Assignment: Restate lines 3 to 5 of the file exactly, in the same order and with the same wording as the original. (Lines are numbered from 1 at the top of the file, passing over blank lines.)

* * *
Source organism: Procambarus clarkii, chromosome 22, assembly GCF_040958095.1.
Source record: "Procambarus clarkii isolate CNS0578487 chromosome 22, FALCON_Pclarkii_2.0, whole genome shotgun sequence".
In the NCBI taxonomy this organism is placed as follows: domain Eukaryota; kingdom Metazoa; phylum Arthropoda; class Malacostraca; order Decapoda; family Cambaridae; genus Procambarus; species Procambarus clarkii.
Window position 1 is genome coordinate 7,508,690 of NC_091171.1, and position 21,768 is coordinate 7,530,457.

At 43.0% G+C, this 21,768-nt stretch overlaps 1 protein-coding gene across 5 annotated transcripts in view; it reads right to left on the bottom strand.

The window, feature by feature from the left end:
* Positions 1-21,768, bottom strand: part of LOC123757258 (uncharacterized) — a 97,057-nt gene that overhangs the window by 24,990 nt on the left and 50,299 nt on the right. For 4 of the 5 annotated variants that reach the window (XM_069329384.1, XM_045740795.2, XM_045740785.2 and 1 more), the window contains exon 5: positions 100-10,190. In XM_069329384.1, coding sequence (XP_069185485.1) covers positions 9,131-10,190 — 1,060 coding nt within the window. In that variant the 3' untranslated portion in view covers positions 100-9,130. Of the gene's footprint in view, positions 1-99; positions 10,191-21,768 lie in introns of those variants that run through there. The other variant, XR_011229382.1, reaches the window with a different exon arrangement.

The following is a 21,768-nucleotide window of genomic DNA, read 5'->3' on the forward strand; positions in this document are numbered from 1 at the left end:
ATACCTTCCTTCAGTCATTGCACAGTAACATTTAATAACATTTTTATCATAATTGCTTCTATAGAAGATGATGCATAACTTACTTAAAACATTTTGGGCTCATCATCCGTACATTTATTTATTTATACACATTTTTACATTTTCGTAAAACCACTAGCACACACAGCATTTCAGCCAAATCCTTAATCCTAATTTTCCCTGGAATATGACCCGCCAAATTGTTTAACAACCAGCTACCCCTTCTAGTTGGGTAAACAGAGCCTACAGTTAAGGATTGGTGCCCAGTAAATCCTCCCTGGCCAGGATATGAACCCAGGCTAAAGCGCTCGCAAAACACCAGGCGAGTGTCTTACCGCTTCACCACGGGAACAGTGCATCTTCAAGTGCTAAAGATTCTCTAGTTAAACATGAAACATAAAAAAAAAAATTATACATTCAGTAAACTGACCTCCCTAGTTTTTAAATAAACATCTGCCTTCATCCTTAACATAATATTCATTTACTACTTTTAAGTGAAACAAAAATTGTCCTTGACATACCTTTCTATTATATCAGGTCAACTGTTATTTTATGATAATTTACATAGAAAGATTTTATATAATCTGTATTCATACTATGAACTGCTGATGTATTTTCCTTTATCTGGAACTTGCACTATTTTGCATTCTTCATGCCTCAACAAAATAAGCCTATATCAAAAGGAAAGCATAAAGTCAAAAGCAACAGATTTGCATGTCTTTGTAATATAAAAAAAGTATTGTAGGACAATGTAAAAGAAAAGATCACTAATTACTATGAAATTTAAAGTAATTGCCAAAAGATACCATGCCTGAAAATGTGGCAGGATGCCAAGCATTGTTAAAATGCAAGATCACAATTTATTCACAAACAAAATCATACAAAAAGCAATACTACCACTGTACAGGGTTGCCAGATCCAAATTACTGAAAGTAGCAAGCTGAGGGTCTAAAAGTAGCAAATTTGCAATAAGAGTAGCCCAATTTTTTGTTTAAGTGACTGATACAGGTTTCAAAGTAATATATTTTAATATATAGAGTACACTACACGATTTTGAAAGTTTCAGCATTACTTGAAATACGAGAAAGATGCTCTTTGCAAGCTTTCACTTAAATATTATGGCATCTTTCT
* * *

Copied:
In the NCBI taxonomy this organism is placed as follows: domain Eukaryota; kingdom Metazoa; phylum Arthropoda; class Malacostraca; order Decapoda; family Cambaridae; genus Procambarus; species Procambarus clarkii.
Window position 1 is genome coordinate 7,508,690 of NC_091171.1, and position 21,768 is coordinate 7,530,457.

At 43.0% G+C, this 21,768-nt stretch overlaps 1 protein-coding gene across 5 annotated transcripts in view; it reads right to left on the bottom strand.